Most patients sustained full thickness burn injury (n = 27; 67.5%). The top 3 methods of reconstruction overall were pedicled TRAM (47%), implant or expander (35%), and pedicled latissimus dorsi flap (7%; Fig. 5). Fifteen patients (5 in our group and 10 in the peer-reviewed papers) had information regarding the receipt of radiation; of those, 11 patients had received radiation. Most burns healed by secondary intention (n = 24, 60%), 11 of whom had sustained partial thickness burns (45.8%). The proportion of patients requiring treatment with a surgical procedure was significantly higher in the group that sustained full thickness burns in comparison with partial thickness burns [n = 14, 51.9% (full) versus n = 1, 8.3% (partial); P = 0.0076). Five patients had full or split thickness skin grafts, 6 had removal of the implant or expander (one required a split thickness skin graft in addition), 2 patients required salvage with latissimus dorsi flaps, and 2 had local flaps (local tissue rearrangement).
After breast reconstruction using any available method, patients are vulnerable to thermal injury to their reconstructed breasts, because of loss of sensation.1,20 Although a subset of patients may have partial return of sensation after breast reconstruction, there is still insufficient sensation to provide protection from exposure to commonly utilized household thermal devices such as heating pads and hot water bottles. In addition, patients are not routinely made aware of the perils of these devices on their reconstructed breasts, and it may be helpful to furnish patients with a list of such devices to avoid.
Once a patient has sustained a thermal injury to a reconstructed breast, immediate evaluation and treatment is necessary. Partial thickness burns can often be treated with local wound care and close observation. Full thickness burns are likely to require surgery (either immediately or in a delayed fashion) to remove an exposed implant or expander, and excise a full thickness burn. These patients may require split or full thickness skin grafts or a myocutaneous flap for salvage.
Burn injuries to reconstructed breasts may occur more frequently in colder climates. As such, we have added an item to our postoperative instructions for patients explicitly stating to avoid the use of warming or cooling devices on reconstructed breasts. We counsel patients to avoid direct sun exposure to reconstructed breasts in addition. We have extended these instructions to patients that have undergone free tissue transfer, as these types of injuries have been shown to also occur in patients who have undergone free tissue transfer for reconstruction of other body regions, such as the scalp or extremities.21 Patients should be notified that these risks are not just in the immediate postoperative period, and in fact do last for their lifetime.
1. Lagergren J, Wickman M, Hansson P. Sensation following immediate breast reconstruction with implants. Breast J. 2010;16:633638.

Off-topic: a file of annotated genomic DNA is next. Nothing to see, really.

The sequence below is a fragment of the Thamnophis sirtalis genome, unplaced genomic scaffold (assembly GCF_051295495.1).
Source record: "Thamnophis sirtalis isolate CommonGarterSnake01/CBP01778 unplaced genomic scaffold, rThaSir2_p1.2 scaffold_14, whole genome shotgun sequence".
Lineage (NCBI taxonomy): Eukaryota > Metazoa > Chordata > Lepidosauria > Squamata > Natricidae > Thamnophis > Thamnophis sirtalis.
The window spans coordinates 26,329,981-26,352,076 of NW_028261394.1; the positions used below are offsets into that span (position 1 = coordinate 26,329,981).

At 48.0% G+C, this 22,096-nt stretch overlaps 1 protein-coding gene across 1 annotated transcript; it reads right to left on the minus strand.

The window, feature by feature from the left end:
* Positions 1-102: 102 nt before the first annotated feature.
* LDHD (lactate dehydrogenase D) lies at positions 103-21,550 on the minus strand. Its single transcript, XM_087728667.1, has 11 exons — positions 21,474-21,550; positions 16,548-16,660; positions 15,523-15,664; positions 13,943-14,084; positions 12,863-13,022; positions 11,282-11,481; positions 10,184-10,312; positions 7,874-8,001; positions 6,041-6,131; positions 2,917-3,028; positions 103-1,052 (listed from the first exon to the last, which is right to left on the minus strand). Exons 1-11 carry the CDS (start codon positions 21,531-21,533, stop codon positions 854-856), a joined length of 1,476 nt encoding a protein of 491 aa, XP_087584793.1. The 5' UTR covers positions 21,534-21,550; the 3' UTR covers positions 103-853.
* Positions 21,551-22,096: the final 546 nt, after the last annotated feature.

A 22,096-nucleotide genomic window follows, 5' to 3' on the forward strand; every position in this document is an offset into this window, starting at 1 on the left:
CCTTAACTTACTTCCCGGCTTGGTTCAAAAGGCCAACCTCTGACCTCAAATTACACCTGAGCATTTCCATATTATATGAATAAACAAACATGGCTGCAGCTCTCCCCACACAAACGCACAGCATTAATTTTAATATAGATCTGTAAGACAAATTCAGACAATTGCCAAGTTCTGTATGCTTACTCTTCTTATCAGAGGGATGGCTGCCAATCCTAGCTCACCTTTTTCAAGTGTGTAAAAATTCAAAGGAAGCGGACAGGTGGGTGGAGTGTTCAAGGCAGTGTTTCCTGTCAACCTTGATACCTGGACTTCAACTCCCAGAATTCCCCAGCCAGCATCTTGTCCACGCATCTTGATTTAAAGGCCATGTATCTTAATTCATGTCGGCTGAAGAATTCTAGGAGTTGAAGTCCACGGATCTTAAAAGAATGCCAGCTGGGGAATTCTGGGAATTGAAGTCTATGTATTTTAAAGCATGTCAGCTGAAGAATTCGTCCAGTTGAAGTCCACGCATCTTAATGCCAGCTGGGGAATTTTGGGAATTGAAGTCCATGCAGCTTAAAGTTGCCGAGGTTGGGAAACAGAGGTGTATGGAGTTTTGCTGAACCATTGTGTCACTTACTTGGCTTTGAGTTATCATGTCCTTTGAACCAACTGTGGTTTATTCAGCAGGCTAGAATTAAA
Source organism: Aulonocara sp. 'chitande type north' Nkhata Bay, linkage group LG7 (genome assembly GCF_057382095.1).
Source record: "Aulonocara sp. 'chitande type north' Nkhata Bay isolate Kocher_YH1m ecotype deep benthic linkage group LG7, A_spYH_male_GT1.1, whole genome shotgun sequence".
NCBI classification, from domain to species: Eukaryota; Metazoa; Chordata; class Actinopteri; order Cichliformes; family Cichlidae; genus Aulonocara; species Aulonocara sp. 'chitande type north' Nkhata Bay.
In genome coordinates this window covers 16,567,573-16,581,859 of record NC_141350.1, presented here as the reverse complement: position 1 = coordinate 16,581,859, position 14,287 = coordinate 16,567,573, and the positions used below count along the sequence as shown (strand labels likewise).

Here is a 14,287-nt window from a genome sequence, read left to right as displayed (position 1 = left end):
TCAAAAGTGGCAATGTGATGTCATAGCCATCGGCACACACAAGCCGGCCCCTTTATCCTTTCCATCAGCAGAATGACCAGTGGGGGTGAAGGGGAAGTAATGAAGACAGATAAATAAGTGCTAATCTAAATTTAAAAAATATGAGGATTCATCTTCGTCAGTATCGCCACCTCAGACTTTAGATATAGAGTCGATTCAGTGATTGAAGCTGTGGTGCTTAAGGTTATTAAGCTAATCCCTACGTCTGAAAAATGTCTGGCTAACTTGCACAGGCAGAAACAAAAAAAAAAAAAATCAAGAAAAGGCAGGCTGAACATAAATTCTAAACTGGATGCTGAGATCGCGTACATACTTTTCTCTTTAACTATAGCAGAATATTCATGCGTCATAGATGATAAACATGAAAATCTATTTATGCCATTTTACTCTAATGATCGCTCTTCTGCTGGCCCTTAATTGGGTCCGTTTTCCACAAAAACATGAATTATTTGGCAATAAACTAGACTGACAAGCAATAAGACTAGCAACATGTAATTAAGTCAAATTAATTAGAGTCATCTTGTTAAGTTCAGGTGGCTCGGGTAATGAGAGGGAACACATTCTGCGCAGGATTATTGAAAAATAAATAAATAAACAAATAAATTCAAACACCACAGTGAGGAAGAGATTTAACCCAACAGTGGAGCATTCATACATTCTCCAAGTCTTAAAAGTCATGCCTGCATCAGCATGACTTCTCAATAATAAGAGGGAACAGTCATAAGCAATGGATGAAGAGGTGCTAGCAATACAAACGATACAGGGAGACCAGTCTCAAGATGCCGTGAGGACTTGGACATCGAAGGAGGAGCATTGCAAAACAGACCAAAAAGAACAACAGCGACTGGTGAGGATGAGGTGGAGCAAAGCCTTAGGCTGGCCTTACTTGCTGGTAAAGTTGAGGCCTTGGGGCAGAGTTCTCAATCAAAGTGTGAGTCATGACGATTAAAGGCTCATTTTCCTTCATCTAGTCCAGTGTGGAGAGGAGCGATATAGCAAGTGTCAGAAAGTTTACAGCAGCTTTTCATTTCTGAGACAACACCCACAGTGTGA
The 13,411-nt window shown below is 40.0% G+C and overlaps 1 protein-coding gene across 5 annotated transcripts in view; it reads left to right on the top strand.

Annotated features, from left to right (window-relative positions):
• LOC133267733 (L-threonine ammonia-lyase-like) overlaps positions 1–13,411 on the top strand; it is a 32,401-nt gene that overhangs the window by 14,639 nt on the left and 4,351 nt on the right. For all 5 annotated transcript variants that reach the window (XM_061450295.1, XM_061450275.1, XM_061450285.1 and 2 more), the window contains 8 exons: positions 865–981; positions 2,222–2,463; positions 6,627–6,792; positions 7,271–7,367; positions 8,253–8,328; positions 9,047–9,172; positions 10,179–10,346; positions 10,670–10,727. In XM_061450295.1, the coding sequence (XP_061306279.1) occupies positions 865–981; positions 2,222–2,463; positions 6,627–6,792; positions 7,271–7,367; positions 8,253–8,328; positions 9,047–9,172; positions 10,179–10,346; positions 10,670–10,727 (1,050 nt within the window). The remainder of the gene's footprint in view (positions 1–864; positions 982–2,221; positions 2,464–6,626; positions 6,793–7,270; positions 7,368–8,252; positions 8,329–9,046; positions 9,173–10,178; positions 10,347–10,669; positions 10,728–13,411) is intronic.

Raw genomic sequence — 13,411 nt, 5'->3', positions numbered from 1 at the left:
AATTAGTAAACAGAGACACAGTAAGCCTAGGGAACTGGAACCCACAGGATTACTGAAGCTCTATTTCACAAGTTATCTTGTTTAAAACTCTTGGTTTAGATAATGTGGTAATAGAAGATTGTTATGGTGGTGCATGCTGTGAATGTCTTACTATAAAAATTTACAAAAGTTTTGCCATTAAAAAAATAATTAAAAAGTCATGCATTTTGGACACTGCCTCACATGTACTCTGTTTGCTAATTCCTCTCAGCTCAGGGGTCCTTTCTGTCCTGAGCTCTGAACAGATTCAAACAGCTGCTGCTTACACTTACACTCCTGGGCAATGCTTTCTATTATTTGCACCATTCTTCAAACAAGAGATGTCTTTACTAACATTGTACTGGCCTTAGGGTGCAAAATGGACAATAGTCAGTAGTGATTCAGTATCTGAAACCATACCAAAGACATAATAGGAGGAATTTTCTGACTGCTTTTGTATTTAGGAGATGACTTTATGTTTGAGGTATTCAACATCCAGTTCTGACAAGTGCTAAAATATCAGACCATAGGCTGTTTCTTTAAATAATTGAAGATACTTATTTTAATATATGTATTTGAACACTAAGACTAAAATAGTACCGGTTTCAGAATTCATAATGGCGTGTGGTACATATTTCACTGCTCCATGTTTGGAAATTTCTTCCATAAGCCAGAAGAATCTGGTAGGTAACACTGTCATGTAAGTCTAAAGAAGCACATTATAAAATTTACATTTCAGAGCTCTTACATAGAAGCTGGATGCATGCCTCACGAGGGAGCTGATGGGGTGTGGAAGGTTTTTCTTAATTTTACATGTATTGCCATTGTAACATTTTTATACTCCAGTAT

2. Shridharani SM, Magarakis M, Stapleton SM, et al. Breast sensation after breast reconstruction: a systematic review. J Reconstr Microsurg. 2010;26:303310.
3. Unukovych D, Johansson H, Johansson E, et al. Physical therapy after prophylactic mastectomy with breast reconstruction: a prospective randomized study. Breast 2014;23:357363.
4. Snell L, McCarthy C, Klassen A, et al. Clarifying the expectations of patients undergoing implant breast reconstruction: a qualitative study. Plast Reconstr Surg. 2010;126:18251830.
5. Maxwell GP, Tornambe R. Second- and third-degree burns as a complication in breast reconstruction. Ann Plast Surg. 1989;22:386390.
6. Lejour M. Burn of a reconstructed breast. Plast Reconstr Surg. 1996;97:13061307.
7. Alexandrides IJ, Shestak KC, Noone RB. Thermal injuries following TRAM flap breast reconstruction. Ann Plast Surg. 1997;38:335341.
8. Beckenstein MS, Beegle PH, Hartrampf CR Jr. Thermal injury to TRAM flaps: a report of five cases. Plast Reconstr Surg. 1997;99:16061609.
9. Kay AR, McGeorge D. Susceptibility of the insensate reconstructed breast to burn injury. Plast Reconstr Surg. 1997;99:927.
10. Restifo RJ. Heating pad burn of a reconstructed breast. Plast Reconstr Surg. 1997;100:547548.
11. Davison JA, Mercer DM. Accidental burns following subcutaneous mastectomy and reconstruction with a prosthesis. Br J Plast Surg. 1998;51:486.
12. Davison JA. Burns to reconstructed breasts. Ann R Coll Surg Engl. 1999;81:1922.
13. Price RK, Mokbel K, Carpenter R. Hot-water bottle induced thermal injury of the skin overlying Becker’s mammary prosthesis. Breast 1999;8:141142.
14. Agarwal SK, Williams MR. Burn injuries after latissimus dorsi breast reconstruction in a cold climate. Breast 2002;11:270272.
15. Seth R, Lamyman MJ, Athanassopoulos A, et al. Too close for comfort: accidental burn following subcutaneous mastectomy and immediate implant reconstruction. J R Soc Med. 2008;101:3940.
16. Delfino S, Brunetti B, Toto V, et al. Burn after breast reconstruction. Burns 2008;34:873877.
17. Mahajan AL, Chapman TW, Mandalia MR, et al. Sun burn as a consequence of resting reading glasses on a reconstructed breast. J Plast Reconstr Aesthet Surg. 2010;63:e170.
18. Jabir S, Frew Q, Griffiths M, et al. Burn injury to a reconstructed breast via a hot water bottle. J Plast Reconstr Aesthet Surg. 2013;66:e334e335.
19. Gandolfi S, Vaysse C, Garrido I, et al. Burn injury to a reconstructed breast via a cigarette causing implant exposure. The importance of the patient’s education. Breast J. 2014;20:543544.
20. Lagergren J, Edsander-Nord A, Wickman M, et al. Long-term sensibility following nonautologous, immediate breast reconstruction. Breast J. 2007;13:346351.
21. Butler CE, Davidson CJ, Breuing K, et al. Thermal injuries to free flaps: better prevented than treated. Plast Reconstr Surg. 2001;107:809812.